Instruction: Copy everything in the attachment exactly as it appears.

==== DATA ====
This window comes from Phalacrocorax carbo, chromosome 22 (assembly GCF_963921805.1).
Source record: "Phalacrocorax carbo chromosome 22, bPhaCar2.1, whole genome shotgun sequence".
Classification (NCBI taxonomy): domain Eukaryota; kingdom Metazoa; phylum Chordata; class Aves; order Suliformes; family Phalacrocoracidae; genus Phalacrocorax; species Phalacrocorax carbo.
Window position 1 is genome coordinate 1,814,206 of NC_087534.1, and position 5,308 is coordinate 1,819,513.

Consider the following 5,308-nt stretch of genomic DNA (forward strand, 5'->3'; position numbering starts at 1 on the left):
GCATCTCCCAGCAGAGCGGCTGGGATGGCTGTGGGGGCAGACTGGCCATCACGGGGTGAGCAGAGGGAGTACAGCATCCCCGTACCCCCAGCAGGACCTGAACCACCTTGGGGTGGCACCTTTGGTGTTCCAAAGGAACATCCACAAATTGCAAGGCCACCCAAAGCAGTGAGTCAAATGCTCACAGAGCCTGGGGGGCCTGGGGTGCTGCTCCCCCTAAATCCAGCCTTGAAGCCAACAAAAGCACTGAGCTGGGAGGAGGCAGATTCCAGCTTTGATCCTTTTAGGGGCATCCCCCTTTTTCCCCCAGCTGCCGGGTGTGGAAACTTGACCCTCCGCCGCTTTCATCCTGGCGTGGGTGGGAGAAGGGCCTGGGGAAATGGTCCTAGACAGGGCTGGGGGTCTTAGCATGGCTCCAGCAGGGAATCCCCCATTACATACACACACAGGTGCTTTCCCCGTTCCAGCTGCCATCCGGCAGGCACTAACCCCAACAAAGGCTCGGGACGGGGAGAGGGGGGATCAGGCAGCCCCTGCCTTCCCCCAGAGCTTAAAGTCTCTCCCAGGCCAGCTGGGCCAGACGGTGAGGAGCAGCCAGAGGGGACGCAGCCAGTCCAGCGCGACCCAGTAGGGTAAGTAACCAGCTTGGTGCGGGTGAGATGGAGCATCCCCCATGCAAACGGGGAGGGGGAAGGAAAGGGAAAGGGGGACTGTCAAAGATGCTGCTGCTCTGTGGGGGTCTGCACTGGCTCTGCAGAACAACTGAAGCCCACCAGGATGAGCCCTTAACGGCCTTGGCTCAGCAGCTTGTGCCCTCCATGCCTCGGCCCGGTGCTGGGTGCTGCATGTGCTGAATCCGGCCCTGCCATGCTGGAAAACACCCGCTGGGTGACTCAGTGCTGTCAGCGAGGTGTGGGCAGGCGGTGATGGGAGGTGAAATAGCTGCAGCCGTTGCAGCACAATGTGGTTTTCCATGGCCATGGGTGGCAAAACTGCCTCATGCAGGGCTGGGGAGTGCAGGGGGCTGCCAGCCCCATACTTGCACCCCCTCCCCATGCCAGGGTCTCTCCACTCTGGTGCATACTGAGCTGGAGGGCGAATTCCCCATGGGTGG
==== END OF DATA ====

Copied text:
This window comes from Phalacrocorax carbo, chromosome 22 (assembly GCF_963921805.1).
Source record: "Phalacrocorax carbo chromosome 22, bPhaCar2.1, whole genome shotgun sequence".
Classification (NCBI taxonomy): domain Eukaryota; kingdom Metazoa; phylum Chordata; class Aves; order Suliformes; family Phalacrocoracidae; genus Phalacrocorax; species Phalacrocorax carbo.
Window position 1 is genome coordinate 1,814,206 of NC_087534.1, and position 5,308 is coordinate 1,819,513.

Consider the following 5,308-nt stretch of genomic DNA (forward strand, 5'->3'; position numbering starts at 1 on the left):
GCATCTCCCAGCAGAGCGGCTGGGATGGCTGTGGGGGCAGACTGGCCATCACGGGGTGAGCAGAGGGAGTACAGCATCCCCGTACCCCCAGCAGGACCTGAACCACCTTGGGGTGGCACCTTTGGTGTTCCAAAGGAACATCCACAAATTGCAAGGCCACCCAAAGCAGTGAGTCAAATGCTCACAGAGCCTGGGGGGCCTGGGGTGCTGCTCCCCCTAAATCCAGCCTTGAAGCCAACAAAAGCACTGAGCTGGGAGGAGGCAGATTCCAGCTTTGATCCTTTTAGGGGCATCCCCCTTTTTCCCCCAGCTGCCGGGTGTGGAAACTTGACCCTCCGCCGCTTTCATCCTGGCGTGGGTGGGAGAAGGGCCTGGGGAAATGGTCCTAGACAGGGCTGGGGGTCTTAGCATGGCTCCAGCAGGGAATCCCCCATTACATACACACACAGGTGCTTTCCCCGTTCCAGCTGCCATCCGGCAGGCACTAACCCCAACAAAGGCTCGGGACGGGGAGAGGGGGGATCAGGCAGCCCCTGCCTTCCCCCAGAGCTTAAAGTCTCTCCCAGGCCAGCTGGGCCAGACGGTGAGGAGCAGCCAGAGGGGACGCAGCCAGTCCAGCGCGACCCAGTAGGGTAAGTAACCAGCTTGGTGCGGGTGAGATGGAGCATCCCCCATGCAAACGGGGAGGGGGAAGGAAAGGGAAAGGGGGACTGTCAAAGATGCTGCTGCTCTGTGGGGGTCTGCACTGGCTCTGCAGAACAACTGAAGCCCACCAGGATGAGCCCTTAACGGCCTTGGCTCAGCAGCTTGTGCCCTCCATGCCTCGGCCCGGTGCTGGGTGCTGCATGTGCTGAATCCGGCCCTGCCATGCTGGAAAACACCCGCTGGGTGACTCAGTGCTGTCAGCGAGGTGTGGGCAGGCGGTGATGGGAGGTGAAATAGCTGCAGCCGTTGCAGCACAATGTGGTTTTCCATGGCCATGGGTGGCAAAACTGCCTCATGCAGGGCTGGGGAGTGCAGGGGGCTGCCAGCCCCATACTTGCACCCCCTCCCCATGCCAGGGTCTCTCCACTCTGGTGCATACTGAGCTGGAGGGCGAATTCCCCATGGGTGG